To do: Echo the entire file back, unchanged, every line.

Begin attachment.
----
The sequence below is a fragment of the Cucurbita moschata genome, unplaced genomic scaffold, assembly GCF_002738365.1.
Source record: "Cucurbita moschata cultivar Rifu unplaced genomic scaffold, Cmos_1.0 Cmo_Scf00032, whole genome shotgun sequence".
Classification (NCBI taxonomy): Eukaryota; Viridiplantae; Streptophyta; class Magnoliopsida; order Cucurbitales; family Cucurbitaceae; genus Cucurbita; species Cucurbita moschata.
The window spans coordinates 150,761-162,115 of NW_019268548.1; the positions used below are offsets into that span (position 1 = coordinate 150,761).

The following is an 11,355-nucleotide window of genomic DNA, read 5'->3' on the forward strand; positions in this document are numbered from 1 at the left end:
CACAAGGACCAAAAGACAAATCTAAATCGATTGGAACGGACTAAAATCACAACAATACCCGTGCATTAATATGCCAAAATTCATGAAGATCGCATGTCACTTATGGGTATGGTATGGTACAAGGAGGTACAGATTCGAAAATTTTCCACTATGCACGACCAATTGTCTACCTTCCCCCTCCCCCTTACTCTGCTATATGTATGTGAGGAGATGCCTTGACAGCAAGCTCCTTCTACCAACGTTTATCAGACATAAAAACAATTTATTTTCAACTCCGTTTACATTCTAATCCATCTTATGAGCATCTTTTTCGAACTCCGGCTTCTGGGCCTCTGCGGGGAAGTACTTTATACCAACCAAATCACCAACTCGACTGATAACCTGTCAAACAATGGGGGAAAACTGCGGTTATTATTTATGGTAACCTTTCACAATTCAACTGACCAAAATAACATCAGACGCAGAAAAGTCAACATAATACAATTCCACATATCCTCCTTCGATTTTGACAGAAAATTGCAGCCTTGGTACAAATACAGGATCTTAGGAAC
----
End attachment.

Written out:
The sequence below is a fragment of the Cucurbita moschata genome, unplaced genomic scaffold, assembly GCF_002738365.1.
Source record: "Cucurbita moschata cultivar Rifu unplaced genomic scaffold, Cmos_1.0 Cmo_Scf00032, whole genome shotgun sequence".
Classification (NCBI taxonomy): Eukaryota; Viridiplantae; Streptophyta; class Magnoliopsida; order Cucurbitales; family Cucurbitaceae; genus Cucurbita; species Cucurbita moschata.
The window spans coordinates 150,761-162,115 of NW_019268548.1; the positions used below are offsets into that span (position 1 = coordinate 150,761).

The following is an 11,355-nucleotide window of genomic DNA, read 5'->3' on the forward strand; positions in this document are numbered from 1 at the left end:
CACAAGGACCAAAAGACAAATCTAAATCGATTGGAACGGACTAAAATCACAACAATACCCGTGCATTAATATGCCAAAATTCATGAAGATCGCATGTCACTTATGGGTATGGTATGGTACAAGGAGGTACAGATTCGAAAATTTTCCACTATGCACGACCAATTGTCTACCTTCCCCCTCCCCCTTACTCTGCTATATGTATGTGAGGAGATGCCTTGACAGCAAGCTCCTTCTACCAACGTTTATCAGACATAAAAACAATTTATTTTCAACTCCGTTTACATTCTAATCCATCTTATGAGCATCTTTTTCGAACTCCGGCTTCTGGGCCTCTGCGGGGAAGTACTTTATACCAACCAAATCACCAACTCGACTGATAACCTGTCAAACAATGGGGGAAAACTGCGGTTATTATTTATGGTAACCTTTCACAATTCAACTGACCAAAATAACATCAGACGCAGAAAAGTCAACATAATACAATTCCACATATCCTCCTTCGATTTTGACAGAAAATTGCAGCCTTGGTACAAATACAGGATCTTAGGAAC